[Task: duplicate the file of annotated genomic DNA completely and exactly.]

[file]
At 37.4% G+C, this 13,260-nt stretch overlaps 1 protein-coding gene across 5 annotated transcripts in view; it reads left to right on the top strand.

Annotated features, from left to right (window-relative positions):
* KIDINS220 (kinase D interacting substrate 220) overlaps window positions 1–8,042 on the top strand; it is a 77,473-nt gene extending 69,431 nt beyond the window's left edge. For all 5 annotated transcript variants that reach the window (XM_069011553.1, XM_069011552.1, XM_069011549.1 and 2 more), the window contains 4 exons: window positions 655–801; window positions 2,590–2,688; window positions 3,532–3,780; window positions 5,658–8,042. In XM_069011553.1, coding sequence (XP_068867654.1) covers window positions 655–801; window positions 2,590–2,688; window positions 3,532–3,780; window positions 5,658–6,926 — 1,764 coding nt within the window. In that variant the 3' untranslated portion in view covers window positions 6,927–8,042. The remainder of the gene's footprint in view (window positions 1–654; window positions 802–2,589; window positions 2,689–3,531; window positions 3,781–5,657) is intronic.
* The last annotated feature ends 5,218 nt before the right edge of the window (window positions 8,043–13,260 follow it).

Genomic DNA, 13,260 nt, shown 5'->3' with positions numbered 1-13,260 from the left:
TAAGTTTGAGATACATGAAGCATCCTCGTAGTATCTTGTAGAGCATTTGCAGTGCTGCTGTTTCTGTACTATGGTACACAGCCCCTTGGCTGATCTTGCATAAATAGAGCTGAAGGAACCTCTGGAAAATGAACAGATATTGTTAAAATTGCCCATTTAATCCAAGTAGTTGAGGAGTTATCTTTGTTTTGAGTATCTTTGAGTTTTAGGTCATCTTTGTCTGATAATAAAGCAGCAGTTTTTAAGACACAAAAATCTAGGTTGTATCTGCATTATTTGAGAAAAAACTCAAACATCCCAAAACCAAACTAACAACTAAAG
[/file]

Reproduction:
At 37.4% G+C, this 13,260-nt stretch overlaps 1 protein-coding gene across 5 annotated transcripts in view; it reads left to right on the top strand.

Annotated features, from left to right (window-relative positions):
* KIDINS220 (kinase D interacting substrate 220) overlaps window positions 1–8,042 on the top strand; it is a 77,473-nt gene extending 69,431 nt beyond the window's left edge. For all 5 annotated transcript variants that reach the window (XM_069011553.1, XM_069011552.1, XM_069011549.1 and 2 more), the window contains 4 exons: window positions 655–801; window positions 2,590–2,688; window positions 3,532–3,780; window positions 5,658–8,042. In XM_069011553.1, coding sequence (XP_068867654.1) covers window positions 655–801; window positions 2,590–2,688; window positions 3,532–3,780; window positions 5,658–6,926 — 1,764 coding nt within the window. In that variant the 3' untranslated portion in view covers window positions 6,927–8,042. The remainder of the gene's footprint in view (window positions 1–654; window positions 802–2,589; window positions 2,689–3,531; window positions 3,781–5,657) is intronic.
* The last annotated feature ends 5,218 nt before the right edge of the window (window positions 8,043–13,260 follow it).

Genomic DNA, 13,260 nt, shown 5'->3' with positions numbered 1-13,260 from the left:
TAAGTTTGAGATACATGAAGCATCCTCGTAGTATCTTGTAGAGCATTTGCAGTGCTGCTGTTTCTGTACTATGGTACACAGCCCCTTGGCTGATCTTGCATAAATAGAGCTGAAGGAACCTCTGGAAAATGAACAGATATTGTTAAAATTGCCCATTTAATCCAAGTAGTTGAGGAGTTATCTTTGTTTTGAGTATCTTTGAGTTTTAGGTCATCTTTGTCTGATAATAAAGCAGCAGTTTTTAAGACACAAAAATCTAGGTTGTATCTGCATTATTTGAGAAAAAACTCAAACATCCCAAAACCAAACTAACAACTAAAG